Verse > Anthologies > T. H. Ward, ed. > The English Poets > Vol. I. Chaucer to Donne
Thomas Humphry Ward, ed.  The English Poets.  1880–1918.
Vol. I. Early Poetry: Chaucer to Donne
The Hope of Immortality
By Sir David Lindsay (1490?–1555)
ALL creature that ever God creat,
  As wryttis Paull, thay wys 1 to se that day
Quhen the childryng of God, predestinat,
  Sall do appeir in thare new fresche array;
  Quhen corruptioun beis clengit clene away,        5
And changeit beis thair mortall qualitie
In the gret glore of immortalitie.
And, moreattour, 2 all dede thyngis corporall,
  Vnder the concave of the Hevin impyre, 3
That now to laubour subject ar, and thrall,        10
  Sone, mone, and sterris, erth, walter, air, and fyre,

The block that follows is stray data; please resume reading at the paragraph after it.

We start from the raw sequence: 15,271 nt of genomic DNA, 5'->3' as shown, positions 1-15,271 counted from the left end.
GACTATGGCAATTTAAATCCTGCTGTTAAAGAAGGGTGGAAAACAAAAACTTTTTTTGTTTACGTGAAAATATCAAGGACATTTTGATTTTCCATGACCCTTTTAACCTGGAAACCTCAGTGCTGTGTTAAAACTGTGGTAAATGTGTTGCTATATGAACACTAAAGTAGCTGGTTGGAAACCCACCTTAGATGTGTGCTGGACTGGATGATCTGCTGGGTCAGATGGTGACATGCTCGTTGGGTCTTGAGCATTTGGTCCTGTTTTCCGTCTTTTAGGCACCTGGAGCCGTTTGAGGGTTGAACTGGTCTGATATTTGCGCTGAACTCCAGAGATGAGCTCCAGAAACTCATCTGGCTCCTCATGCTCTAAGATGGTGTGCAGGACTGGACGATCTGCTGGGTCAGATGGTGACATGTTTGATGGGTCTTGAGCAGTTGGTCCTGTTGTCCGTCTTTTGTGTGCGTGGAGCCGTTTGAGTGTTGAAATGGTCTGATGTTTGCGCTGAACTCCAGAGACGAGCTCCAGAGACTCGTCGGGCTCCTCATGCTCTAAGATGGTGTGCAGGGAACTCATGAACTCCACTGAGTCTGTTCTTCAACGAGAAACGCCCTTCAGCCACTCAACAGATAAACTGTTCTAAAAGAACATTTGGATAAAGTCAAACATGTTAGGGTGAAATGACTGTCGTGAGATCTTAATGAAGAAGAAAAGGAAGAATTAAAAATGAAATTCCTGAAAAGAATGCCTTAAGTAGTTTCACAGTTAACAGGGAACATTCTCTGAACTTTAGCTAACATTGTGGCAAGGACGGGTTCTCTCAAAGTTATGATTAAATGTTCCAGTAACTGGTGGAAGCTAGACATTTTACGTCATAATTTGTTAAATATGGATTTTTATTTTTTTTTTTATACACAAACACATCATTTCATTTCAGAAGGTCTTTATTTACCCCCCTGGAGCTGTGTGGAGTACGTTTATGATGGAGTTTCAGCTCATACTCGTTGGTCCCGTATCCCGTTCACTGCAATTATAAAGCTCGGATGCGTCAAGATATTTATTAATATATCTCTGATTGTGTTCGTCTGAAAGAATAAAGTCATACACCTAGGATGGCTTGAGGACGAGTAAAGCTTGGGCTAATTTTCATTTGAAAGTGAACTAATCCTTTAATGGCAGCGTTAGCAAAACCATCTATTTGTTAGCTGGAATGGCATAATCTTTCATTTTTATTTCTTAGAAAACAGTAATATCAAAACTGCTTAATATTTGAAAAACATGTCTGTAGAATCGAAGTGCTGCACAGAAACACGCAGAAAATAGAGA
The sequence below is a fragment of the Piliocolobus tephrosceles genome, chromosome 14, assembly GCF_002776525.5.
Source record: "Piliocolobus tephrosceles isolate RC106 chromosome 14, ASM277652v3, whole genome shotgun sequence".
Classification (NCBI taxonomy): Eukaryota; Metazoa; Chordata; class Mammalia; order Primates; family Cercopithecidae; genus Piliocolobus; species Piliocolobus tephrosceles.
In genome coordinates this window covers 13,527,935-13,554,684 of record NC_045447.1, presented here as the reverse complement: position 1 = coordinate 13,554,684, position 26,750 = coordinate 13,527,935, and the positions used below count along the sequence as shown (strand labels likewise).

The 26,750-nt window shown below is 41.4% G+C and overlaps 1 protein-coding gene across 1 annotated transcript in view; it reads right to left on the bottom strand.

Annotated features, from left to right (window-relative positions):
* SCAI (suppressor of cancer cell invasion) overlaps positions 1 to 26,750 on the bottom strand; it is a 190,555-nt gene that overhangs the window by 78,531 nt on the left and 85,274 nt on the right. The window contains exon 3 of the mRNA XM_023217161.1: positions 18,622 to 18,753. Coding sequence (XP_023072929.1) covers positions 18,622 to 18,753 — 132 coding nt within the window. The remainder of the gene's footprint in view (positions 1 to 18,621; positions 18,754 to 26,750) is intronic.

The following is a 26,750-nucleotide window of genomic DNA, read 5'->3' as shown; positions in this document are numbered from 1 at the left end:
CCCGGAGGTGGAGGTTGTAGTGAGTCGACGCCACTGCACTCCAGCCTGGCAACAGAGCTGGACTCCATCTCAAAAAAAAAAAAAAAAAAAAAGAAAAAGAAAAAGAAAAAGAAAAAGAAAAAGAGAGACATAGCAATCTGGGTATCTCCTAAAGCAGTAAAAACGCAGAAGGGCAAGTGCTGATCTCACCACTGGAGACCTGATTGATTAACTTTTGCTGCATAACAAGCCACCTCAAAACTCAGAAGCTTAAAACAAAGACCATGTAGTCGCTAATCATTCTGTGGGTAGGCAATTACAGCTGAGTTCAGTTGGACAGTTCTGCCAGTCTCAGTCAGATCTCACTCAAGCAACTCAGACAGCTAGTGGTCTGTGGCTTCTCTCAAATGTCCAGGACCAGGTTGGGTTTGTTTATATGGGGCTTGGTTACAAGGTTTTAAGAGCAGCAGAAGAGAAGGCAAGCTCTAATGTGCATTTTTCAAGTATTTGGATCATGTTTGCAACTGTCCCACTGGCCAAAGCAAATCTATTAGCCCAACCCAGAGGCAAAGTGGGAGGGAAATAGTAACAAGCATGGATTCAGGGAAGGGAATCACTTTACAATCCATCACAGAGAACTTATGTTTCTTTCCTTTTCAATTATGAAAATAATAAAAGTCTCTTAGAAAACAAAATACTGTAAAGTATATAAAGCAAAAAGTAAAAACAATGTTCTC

In one maneir thay have ane hote desyre,
Wissing that day, that thay may be at rest,
As Erasmus exponis 4 manifest.
We sé the gret Globe of the Firmament        15
  Continuallie in moveyng marvellous;
The sevin Planetis, contrary thare intent,
  Are reft about, with course contrarious;
  The wynd, and see, with stormys furious,
The trublit air, with frostis, snaw and rane,        20
Unto that day thay travell evir in pane.
And all the Angellis of the Ordouris Nyne,
  Haveand compassioun of our misereis,
Thay wys efter that day, and to that fyne, 5
  To sé us freed frome our infirmeteis,        25
  And clengit 6 frome thir gret calamiteis
And trublous lyfe, quhilk never sall have end
On to that day, I mak it to thee kend. 7
Note 1. wish. [back]
Note 2. moreover. [back]
Note 3. empyrean. [back]
Note 4. expounds. [back]
Note 5. end. [back]
Note 6. cleaned. [back]
Note 7. known. [back]

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